Canon’s Color imageCLASS LBP7660Cdn Laser Printer

Solid laser-class output at a slightly inflated CPP

Canon Color imageCLASS LBP7660Cdn Laser Printer
Canon Color imageCLASS LBP7660Cdn Laser Printer. Canon

Not every small or medium-size office requires laser output, but many do. If you’re looking a good color laser printer, Canon makes several, including the print engines for many HP laser printers. And, like most Canon imaging devices, the topic of this review, Canon’s $499 MSRP Color ImageCLASS LBP7660Cdn Laser Printer (now there’s a mouth-full) is no exception. It’s a top-notch entry-level/midrange single-function color laser printer with average print speeds and above average output.

Before going on, though, keep in mind that the LBP7660Cdn has been on the market for a few years now; hence I found it at a few outlets for well below $350. As with most laser printers in this class, my main objection is its high cost per page, especially compared similarly priced (and often cheaper) inkjet models that print what are often better-looking pages for a lot lower ongoing operational cost. But then they’re not lasers…

Design and Features

This is a color laser in the old-school sense that it’s huge and heavy. Setup and ready to go, it measures 16.3 inches across, 19.7 inches from front to back, and it stands 13.6 inches high. In addition, with full toner cartridges loaded, it weighs a hefty 55.6 pounds. In addition, since it doesn’t (and offers no upgrade option) support Wi-Fi connectivity, finding a place to locate it could prove a little more challenging, since you may have to run an Ethernet drop to accommodate it.

You can also connect a single PC to the LBP7660Cdn via a USB cable, although this makes connecting to it from other PCs on your network a little more difficult, at least the initial setup. You won’t, however, find any mobile device connectivity options, such as printing from cloud sites, Wi-Fi Direct, and near-field communication (NFC).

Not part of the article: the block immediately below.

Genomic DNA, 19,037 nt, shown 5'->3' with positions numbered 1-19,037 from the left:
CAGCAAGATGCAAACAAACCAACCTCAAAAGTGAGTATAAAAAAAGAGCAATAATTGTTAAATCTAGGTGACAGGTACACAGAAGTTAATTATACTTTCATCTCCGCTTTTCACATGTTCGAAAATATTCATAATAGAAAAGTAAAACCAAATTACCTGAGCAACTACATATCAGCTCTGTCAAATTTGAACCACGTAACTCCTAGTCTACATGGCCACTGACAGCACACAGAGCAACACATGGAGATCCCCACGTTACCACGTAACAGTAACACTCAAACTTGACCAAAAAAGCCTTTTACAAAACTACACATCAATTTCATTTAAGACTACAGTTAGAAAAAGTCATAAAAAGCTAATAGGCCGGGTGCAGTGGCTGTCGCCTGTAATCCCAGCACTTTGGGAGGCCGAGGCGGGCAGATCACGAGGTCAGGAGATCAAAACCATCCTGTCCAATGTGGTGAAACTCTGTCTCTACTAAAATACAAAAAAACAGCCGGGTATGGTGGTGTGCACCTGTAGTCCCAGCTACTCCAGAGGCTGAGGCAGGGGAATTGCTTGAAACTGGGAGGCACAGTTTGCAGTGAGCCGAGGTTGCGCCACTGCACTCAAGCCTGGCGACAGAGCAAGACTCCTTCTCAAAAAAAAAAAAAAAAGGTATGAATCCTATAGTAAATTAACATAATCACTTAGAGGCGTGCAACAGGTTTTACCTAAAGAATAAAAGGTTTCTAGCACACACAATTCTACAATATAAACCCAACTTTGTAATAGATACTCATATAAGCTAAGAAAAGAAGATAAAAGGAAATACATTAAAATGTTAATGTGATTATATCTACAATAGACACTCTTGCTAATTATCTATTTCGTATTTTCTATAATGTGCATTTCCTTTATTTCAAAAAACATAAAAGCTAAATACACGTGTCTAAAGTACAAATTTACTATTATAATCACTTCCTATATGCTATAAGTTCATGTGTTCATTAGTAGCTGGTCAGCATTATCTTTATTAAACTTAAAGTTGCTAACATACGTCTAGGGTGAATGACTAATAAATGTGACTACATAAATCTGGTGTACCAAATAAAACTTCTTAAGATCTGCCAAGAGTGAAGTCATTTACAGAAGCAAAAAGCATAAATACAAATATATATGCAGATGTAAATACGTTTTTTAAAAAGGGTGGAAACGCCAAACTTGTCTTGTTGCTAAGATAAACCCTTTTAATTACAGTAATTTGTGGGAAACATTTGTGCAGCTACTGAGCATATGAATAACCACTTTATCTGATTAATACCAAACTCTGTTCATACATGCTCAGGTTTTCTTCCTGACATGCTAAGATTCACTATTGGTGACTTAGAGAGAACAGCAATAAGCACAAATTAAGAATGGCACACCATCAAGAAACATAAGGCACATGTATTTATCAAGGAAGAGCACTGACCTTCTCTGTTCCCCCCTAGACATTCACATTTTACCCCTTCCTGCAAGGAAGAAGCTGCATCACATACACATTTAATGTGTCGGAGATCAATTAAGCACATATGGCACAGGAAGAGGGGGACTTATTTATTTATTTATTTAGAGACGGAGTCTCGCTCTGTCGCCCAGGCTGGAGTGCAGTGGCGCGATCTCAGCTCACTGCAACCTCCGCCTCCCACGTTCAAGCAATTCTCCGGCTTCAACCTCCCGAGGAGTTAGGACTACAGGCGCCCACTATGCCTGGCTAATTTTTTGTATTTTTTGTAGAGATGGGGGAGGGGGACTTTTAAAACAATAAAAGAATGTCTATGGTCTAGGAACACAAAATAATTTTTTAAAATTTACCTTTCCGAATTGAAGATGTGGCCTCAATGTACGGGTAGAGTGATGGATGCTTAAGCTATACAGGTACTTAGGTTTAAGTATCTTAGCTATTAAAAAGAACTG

There are no media card or USB key slots for PC-free, or walk-up operation, either. All this imageCLASS Laser does is print.

It does, however, print double-sided pages automatically. In fact, auto-duplexing is the default setting, meaning that if you don’t want all your pages to come out two-sided, you should turn it off.

Performance, Print Quality, Paper Handling

Since the LBP7660Cdn has been around a while, in addition to my speed and quality tests, I was able to find several others around the Internet. Canon rates it at 21 pages per minute (ppm) for both monochrome and color pages, but then those are text-only pages with no graphics or photos. When I threw some visuals into the mix, the LBP7660Cdn churned out pages at about 5.8ppm, which is pretty darned average and consistent with other tests I’ve seen.

Print quality is where this imageCLASS model shines, with near-typesetter quality text and above average (for a laser) graphics and photos. But that’s not to say that photo quality matches that of most inkjets. Even so, it was impressive.

As for paper handling, the LBP7660Cdn comes with a 250-sheet paper tray, and a 50-sheet multipurpose, or override, tray, for a total of 300 pages.

If you need more than that, or perhaps just an additional input source, Canon offers an additional 250-sheet cassette for $199.

Cost Per Page

This laser’s cost per page is my biggest complaint, but it’s not alone. Unfortunately, Canon offers only one size cartridge for this printer. They deliver a CPP of about 3.9 cents for black-and-white pages and a huge 17.2 cents for color. But wait. There are a couple other considerations.

First, these cartridges come with their own image drums built in, which means you won’t be buying drum kits, which adds to the cost of each page, sometimes as much as a full cent (but usually closer to half a cent).

Second, I found this printer’s cartridges all over the Internet for considerably less than on Canon’s site. The less you pay for the cartridges, the lower the CPP, of course.

The End

The bottom line is that this laser printer prints a little better than many of its competitors. The tradeoff is that it costs more per-page. Which is more important to you?

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